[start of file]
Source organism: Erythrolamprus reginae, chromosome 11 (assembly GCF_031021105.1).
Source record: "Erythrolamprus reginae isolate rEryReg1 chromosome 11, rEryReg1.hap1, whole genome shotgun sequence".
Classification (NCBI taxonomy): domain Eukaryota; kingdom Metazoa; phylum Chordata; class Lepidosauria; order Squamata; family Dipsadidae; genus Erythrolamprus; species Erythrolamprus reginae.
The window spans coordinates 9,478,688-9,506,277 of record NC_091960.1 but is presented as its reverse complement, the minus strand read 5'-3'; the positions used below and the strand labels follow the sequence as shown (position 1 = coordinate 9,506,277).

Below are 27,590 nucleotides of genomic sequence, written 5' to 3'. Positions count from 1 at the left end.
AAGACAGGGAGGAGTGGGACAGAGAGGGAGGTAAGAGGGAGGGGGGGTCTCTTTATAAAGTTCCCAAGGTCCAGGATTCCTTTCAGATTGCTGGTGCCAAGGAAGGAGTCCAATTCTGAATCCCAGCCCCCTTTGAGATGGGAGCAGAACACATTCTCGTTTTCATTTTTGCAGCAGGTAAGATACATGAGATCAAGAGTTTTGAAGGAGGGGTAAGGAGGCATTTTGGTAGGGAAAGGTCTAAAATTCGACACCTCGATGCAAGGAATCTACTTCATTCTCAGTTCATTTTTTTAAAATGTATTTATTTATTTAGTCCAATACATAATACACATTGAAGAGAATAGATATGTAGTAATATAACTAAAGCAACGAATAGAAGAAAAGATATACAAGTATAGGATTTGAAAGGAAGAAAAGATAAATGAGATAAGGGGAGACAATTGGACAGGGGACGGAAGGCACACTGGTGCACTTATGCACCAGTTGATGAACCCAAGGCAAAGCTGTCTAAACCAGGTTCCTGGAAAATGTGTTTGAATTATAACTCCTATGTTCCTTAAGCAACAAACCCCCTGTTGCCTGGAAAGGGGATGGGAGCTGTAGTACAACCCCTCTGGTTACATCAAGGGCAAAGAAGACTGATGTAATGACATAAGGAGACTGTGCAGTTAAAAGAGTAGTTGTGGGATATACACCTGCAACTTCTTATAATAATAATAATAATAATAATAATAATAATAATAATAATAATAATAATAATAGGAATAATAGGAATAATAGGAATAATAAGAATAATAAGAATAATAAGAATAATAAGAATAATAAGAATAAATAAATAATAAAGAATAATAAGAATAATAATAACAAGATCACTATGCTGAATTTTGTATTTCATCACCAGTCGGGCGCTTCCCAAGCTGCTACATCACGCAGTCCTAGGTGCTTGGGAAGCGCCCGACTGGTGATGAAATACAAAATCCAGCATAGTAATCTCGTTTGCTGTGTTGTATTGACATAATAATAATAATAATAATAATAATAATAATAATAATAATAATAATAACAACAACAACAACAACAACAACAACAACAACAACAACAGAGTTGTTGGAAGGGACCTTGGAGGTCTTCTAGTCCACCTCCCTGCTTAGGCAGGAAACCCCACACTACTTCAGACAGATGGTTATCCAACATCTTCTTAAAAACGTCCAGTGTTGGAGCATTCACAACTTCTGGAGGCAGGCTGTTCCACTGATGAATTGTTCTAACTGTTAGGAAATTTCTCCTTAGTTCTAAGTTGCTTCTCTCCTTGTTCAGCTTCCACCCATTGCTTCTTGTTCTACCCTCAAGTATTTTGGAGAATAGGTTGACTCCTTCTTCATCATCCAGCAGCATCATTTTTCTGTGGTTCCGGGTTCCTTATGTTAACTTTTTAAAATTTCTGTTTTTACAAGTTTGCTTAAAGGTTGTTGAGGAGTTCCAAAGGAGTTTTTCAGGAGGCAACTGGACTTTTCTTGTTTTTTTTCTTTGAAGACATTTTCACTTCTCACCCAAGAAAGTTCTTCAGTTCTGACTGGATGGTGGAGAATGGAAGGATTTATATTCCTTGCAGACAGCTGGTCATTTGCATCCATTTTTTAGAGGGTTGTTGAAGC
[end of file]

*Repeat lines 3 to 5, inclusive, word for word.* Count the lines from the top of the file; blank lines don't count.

Classification (NCBI taxonomy): domain Eukaryota; kingdom Metazoa; phylum Chordata; class Lepidosauria; order Squamata; family Dipsadidae; genus Erythrolamprus; species Erythrolamprus reginae.
The window spans coordinates 9,478,688-9,506,277 of record NC_091960.1 but is presented as its reverse complement, the minus strand read 5'-3'; the positions used below and the strand labels follow the sequence as shown (position 1 = coordinate 9,506,277).

Below are 27,590 nucleotides of genomic sequence, written 5' to 3'. Positions count from 1 at the left end.